A key customer service principle is to “deliver on the promise of the brand.” Every organization owns a particular brand image in the minds of customers, and anything out of alignment with the brand creates a disconnect and a disappointment for the customer.
Imagine, for example checking into a Ritz Carlton hotel only be treated rudely or with an attitude of indifference. The contrast between the brand image and the actual experience would be jarring and memorable. But when the experience and an organization’s brand image are in alignment, the result is confidence, trust, and loyalty.
Brand Image + Aligned Experience = Confidence, Trust, Loyalty
Two recent experiences reinforced this formula for me. First was the purchase of Paul McCartney’s “Good Evening New York City” 2CD + DVD combo, recorded at the newly constructed Citi Field (on the former site of Shea Stadium). The concert was kind of a tribute to the concert The Beatles played at Shea 44 years earlier. As a fan of anything remotely connected with The Beatles, I immediately purchased the set when I saw it for sale at the Starbucks checkout counter.
My only concern was wondering how McCartney, at 67 years of age, could pull off the quality of voice and musicianship of the music produced when he was in his twenties. Well, what a thrill to listen and watch as he performed Beatles, Wings, and solo classics nearly flawlessly, with the same energy as he did decades ago. Talk about delivering on the promise of the brand. If you’re a fan, buy the recording – you won’t be sorry.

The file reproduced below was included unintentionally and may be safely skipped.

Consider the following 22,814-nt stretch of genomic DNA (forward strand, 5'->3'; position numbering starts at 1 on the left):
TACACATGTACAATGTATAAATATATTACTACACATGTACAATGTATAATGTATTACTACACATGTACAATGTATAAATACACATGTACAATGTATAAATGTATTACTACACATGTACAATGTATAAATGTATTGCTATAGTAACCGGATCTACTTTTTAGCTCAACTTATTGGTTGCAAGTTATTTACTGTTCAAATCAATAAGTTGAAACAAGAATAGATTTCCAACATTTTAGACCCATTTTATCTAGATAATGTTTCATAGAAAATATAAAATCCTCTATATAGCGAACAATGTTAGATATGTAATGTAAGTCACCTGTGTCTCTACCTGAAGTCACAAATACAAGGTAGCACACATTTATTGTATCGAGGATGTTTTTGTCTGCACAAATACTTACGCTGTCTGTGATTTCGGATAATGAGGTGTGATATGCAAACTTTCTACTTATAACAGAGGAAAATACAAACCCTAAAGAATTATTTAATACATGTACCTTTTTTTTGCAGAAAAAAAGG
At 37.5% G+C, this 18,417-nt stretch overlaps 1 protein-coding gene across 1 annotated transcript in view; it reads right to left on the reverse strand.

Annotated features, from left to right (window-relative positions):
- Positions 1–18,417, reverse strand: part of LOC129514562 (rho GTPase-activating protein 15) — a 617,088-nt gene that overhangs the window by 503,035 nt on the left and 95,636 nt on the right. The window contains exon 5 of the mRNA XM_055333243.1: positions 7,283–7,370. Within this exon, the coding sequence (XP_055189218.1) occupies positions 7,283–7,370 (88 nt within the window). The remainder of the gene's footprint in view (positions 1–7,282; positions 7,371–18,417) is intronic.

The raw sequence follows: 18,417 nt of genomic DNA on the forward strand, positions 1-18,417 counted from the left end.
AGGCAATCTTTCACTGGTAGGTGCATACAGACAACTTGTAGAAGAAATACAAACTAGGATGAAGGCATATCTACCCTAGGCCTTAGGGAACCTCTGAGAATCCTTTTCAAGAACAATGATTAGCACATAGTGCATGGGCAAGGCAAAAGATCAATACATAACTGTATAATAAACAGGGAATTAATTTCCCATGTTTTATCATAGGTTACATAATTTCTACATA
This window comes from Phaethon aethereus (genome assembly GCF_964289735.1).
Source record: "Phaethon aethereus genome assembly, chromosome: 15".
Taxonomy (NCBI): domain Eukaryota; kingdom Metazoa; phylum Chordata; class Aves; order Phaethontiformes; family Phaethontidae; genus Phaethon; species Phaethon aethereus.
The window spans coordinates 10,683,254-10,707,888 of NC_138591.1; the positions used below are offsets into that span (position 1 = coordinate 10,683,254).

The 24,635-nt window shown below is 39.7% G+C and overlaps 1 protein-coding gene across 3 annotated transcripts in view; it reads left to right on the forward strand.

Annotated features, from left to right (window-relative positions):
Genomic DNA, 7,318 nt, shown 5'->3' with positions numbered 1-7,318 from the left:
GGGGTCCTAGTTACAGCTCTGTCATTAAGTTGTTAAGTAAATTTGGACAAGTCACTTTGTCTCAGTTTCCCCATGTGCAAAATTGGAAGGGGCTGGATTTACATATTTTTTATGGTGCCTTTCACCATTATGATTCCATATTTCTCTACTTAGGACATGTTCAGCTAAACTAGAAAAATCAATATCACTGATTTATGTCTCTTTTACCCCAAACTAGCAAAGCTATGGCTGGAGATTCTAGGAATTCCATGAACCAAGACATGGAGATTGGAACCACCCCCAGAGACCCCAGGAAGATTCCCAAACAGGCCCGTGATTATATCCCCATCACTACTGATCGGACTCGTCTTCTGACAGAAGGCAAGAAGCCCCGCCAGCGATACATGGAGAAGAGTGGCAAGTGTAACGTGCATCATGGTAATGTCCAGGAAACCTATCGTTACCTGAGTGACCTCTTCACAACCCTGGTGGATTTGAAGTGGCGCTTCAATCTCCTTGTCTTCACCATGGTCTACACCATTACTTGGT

The second experience took place last evening when my wife and I, along with our sons and their girlfriends, attended an Orlando performance of the Broadway musical, Rent. Many years ago, I saw the play on a rainy day in London and, having no idea what to expect, was completely blown away by the production. I also was delighted by the 2005 movie version of Rent, and have listened to the soundtrack many times.
So, I was prepared for an evening of a familiar show, hoping I wouldn’t be disappointed because of that familiarity. Just like McCartney, the cast (including the two original lead actors) performed as though it was opening night for the most important audience in the world. The show was incredible and stirred the same excitement I experienced when I first saw it in 1998.
So, what does any of this have to do with customer service? Well, imagine how many times Paul McCartney has sung the same songs, and how many times the cast of Rent has performed the same play. And yet each time they do it, the performance feels fresh and vital. The performers clearly don’t want to disappoint so they give it their all.
A business should operate the same way. Every employee of every organization should understand that:
- An organization’s brand is fragile.
- An organization’s brand image is on the line with every interaction.
- Yesterday’s performance no longer counts. Today’s performance drives future loyalty.
- Disappointment results from a disconnect between an organization’s brand image and the actual customer experience.
We can all take a lesson from enduring performers who consistently deliver excellence. These performers recognize that while they may have sung the same songs or delivered the same lines thousands of times, RIGHT NOW is the only time that matters for this customer.
Is your performance timeless?
P.S. If you’re serious about improving your organization’s customer service, be sure to check out the just released second edition of my book, Unleashing Excellence: The Complete Guide to Ultimate Customer Service.